During a meeting of the Cal/OSHA Standards Board on November 17, 2022, Cal/OSHA’s Chief Deputy for Health and Research Standards unequivocally stated that no further modifications will be made to the proposed non-emergency COVID regulation (CA Non-Emergency Regulation) that the Board will vote to approve at its next meeting on December 15, 2022. The new regulation will become effective beginning January 1, 2023, immediately upon the expiration of the current COVID Emergency Temporary Standard (3rd Revised ETS), and will remain in effect through December 31, 2024.
The announcement brings to an end uncertainty that has lingered for months after the initial publication of a proposed non-emergency regulation, during which both management and labor representatives have repeatedly expressed multiple conflicting concerns, and which partly prompted Cal/OSHA to issue a modified proposal in mid-October 2022.
Employers may now take steps to prepare for compliance with the non-emergency regulation without wondering whether the provisions will change yet again.
Overall, the Non-Emergency Regulation is relatively less burdensome for employers than the current CA ETS. For example, the final proposed CA Non-Emergency Regulation:
- Does not contain the 3rd Revised ETS’ provisions requiring employers to provide exclusion pay to employees who are required by the regulation to be excluded from work due to having COVID or other defined circumstances in the regulation.
- Eliminates an employer’s obligation to provide COVID testing at no cost (and during paid time) for employees who are experiencing COVID symptoms but did not have a close contact in the workplace.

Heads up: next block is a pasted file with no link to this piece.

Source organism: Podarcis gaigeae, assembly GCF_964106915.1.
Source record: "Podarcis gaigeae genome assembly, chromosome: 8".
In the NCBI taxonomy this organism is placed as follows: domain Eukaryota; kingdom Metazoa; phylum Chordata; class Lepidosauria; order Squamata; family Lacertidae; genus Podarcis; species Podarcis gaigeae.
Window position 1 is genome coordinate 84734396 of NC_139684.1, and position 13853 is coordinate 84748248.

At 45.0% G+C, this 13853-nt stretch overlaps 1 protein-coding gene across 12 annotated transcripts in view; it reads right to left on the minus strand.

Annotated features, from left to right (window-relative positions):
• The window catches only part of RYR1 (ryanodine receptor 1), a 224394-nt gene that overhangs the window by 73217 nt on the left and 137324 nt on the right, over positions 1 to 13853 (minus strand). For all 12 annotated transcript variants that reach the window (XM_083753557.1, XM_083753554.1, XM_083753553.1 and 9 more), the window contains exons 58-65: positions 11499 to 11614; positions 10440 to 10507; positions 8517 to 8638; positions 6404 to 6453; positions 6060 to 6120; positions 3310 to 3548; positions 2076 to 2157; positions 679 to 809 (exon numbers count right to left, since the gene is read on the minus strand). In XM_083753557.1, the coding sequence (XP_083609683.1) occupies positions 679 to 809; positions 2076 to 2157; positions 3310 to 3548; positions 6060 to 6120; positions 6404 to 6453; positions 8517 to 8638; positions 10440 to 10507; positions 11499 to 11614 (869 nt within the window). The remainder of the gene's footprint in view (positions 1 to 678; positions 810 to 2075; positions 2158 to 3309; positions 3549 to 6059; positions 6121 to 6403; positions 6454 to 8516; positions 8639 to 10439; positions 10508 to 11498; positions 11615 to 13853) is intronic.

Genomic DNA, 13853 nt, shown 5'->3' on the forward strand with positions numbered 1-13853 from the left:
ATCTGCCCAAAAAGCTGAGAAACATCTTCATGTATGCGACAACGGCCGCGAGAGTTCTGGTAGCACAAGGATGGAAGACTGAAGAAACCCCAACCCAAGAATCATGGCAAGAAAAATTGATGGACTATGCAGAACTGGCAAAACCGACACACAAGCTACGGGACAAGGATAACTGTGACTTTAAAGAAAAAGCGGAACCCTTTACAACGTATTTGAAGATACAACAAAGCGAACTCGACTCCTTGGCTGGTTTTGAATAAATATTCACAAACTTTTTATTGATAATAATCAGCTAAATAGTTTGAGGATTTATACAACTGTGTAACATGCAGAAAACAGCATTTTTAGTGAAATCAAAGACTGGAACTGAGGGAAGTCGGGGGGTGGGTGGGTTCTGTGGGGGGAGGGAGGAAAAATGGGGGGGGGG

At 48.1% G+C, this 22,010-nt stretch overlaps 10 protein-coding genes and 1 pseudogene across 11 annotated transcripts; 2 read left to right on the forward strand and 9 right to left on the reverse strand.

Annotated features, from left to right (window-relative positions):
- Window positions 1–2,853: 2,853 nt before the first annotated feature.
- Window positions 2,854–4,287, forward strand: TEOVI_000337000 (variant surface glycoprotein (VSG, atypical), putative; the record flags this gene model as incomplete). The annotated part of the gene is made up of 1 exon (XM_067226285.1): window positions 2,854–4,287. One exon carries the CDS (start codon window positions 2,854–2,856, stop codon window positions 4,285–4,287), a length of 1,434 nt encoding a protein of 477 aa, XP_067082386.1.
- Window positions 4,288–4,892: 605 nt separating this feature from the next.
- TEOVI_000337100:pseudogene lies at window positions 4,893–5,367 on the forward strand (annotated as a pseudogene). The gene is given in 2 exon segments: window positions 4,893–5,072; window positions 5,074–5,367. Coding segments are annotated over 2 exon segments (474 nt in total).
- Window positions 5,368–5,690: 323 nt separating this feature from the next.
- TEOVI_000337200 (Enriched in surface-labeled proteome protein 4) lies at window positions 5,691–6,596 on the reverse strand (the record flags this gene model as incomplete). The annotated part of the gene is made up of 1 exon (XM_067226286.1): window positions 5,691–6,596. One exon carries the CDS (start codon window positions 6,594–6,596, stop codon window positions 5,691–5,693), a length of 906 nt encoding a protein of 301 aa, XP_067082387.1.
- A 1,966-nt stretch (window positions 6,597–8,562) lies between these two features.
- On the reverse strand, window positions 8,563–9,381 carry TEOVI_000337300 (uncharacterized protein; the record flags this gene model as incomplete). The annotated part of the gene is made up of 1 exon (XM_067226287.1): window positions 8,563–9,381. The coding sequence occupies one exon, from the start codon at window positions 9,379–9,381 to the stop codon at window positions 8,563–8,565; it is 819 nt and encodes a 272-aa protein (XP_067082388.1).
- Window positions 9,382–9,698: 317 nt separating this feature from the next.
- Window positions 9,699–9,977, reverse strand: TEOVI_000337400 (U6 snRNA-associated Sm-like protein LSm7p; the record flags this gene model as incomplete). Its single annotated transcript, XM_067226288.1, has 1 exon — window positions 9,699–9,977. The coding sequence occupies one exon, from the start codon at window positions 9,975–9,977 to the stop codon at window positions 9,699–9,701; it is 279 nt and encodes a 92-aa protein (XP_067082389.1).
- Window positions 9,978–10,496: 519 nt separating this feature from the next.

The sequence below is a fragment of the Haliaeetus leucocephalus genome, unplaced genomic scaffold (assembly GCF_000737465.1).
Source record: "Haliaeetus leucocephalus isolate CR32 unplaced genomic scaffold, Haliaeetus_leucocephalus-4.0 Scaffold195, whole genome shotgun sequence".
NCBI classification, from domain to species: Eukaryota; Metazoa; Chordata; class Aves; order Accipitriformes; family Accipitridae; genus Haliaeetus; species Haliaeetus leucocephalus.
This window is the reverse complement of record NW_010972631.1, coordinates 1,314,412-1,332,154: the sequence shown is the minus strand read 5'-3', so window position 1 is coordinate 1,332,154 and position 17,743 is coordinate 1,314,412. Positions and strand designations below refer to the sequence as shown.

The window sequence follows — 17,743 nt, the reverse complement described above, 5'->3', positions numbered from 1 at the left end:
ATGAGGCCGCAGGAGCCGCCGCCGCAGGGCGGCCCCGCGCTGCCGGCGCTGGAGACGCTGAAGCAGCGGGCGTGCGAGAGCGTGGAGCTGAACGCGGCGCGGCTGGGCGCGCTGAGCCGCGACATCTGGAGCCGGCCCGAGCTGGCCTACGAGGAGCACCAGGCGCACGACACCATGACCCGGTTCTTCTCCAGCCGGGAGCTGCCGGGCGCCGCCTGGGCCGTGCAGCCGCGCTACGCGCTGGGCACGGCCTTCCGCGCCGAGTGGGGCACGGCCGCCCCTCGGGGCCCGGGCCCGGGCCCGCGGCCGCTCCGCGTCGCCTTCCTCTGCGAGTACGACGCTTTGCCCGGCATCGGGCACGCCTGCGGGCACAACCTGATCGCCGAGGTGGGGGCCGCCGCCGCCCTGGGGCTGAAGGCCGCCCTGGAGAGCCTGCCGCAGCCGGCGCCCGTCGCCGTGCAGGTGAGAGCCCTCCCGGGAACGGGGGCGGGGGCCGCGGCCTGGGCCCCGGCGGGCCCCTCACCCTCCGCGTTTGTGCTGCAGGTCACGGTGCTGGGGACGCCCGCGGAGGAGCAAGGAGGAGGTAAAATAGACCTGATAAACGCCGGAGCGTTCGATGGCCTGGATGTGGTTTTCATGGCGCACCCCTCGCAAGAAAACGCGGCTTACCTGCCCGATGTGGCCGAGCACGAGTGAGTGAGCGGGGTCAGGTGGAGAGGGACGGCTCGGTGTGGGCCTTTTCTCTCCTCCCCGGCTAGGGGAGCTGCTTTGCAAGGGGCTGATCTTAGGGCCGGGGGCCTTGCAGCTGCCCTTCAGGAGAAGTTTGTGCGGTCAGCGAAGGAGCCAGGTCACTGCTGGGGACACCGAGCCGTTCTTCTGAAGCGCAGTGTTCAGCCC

- Permits employers to address COVID workplace measures within their existing Injury and Illness Prevention Plans (IIPPs), as opposed to requiring a separate self-standing COVID plan.
- Permits employers to exit from outbreak procedures when there is one or no new COVID-19 cases within a 14-day period (as opposed to zero new cases, as under the current CA ETS).
Other aspect of the Non-Emergency Regulation, including its definition of close contact (based on the most recent California Department of Public Health Order), are addressed in our previous publications linked above.
The Non-Emergency Regulation is slightly more rigorous regarding ventilation. It will require employers to either maximize the supply of outside air, employ the highest level of filtration efficiency compatible with existing mechanical ventilation systems, and/or use HEPA filtration units.
In sum, Cal/OSHA’s announcement that no further modifications will occur before the December 15, 2022 vote permits employers to now consider their specific plans to prepare for compliance before the Non-Emergency Regulation becomes effective on January 1, 2023. California employers should consult with their employment counsel regarding their own workplace safety plans.